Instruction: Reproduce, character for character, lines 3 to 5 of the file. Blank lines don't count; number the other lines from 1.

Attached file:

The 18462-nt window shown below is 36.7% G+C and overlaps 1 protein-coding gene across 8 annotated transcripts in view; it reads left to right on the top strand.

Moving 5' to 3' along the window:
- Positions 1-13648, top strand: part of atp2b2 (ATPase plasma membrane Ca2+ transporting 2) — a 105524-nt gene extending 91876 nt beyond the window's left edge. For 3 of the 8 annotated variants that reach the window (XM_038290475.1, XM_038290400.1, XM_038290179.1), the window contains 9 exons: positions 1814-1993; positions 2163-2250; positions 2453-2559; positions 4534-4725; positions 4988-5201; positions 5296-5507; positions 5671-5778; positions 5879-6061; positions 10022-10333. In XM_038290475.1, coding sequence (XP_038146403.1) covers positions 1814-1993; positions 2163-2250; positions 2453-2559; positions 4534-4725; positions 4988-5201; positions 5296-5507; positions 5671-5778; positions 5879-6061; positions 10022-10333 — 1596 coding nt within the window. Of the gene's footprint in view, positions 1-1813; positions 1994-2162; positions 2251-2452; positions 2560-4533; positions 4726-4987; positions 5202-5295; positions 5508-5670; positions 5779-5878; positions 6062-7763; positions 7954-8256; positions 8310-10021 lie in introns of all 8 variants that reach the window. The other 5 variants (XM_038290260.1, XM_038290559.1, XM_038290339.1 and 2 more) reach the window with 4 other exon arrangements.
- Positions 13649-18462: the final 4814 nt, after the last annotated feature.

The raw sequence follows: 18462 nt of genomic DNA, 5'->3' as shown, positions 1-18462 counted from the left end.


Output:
- Positions 1-13648, top strand: part of atp2b2 (ATPase plasma membrane Ca2+ transporting 2) — a 105524-nt gene extending 91876 nt beyond the window's left edge. For 3 of the 8 annotated variants that reach the window (XM_038290475.1, XM_038290400.1, XM_038290179.1), the window contains 9 exons: positions 1814-1993; positions 2163-2250; positions 2453-2559; positions 4534-4725; positions 4988-5201; positions 5296-5507; positions 5671-5778; positions 5879-6061; positions 10022-10333. In XM_038290475.1, coding sequence (XP_038146403.1) covers positions 1814-1993; positions 2163-2250; positions 2453-2559; positions 4534-4725; positions 4988-5201; positions 5296-5507; positions 5671-5778; positions 5879-6061; positions 10022-10333 — 1596 coding nt within the window. Of the gene's footprint in view, positions 1-1813; positions 1994-2162; positions 2251-2452; positions 2560-4533; positions 4726-4987; positions 5202-5295; positions 5508-5670; positions 5779-5878; positions 6062-7763; positions 7954-8256; positions 8310-10021 lie in introns of all 8 variants that reach the window. The other 5 variants (XM_038290260.1, XM_038290559.1, XM_038290339.1 and 2 more) reach the window with 4 other exon arrangements.
- Positions 13649-18462: the final 4814 nt, after the last annotated feature.

The raw sequence follows: 18462 nt of genomic DNA, 5'->3' as shown, positions 1-18462 counted from the left end.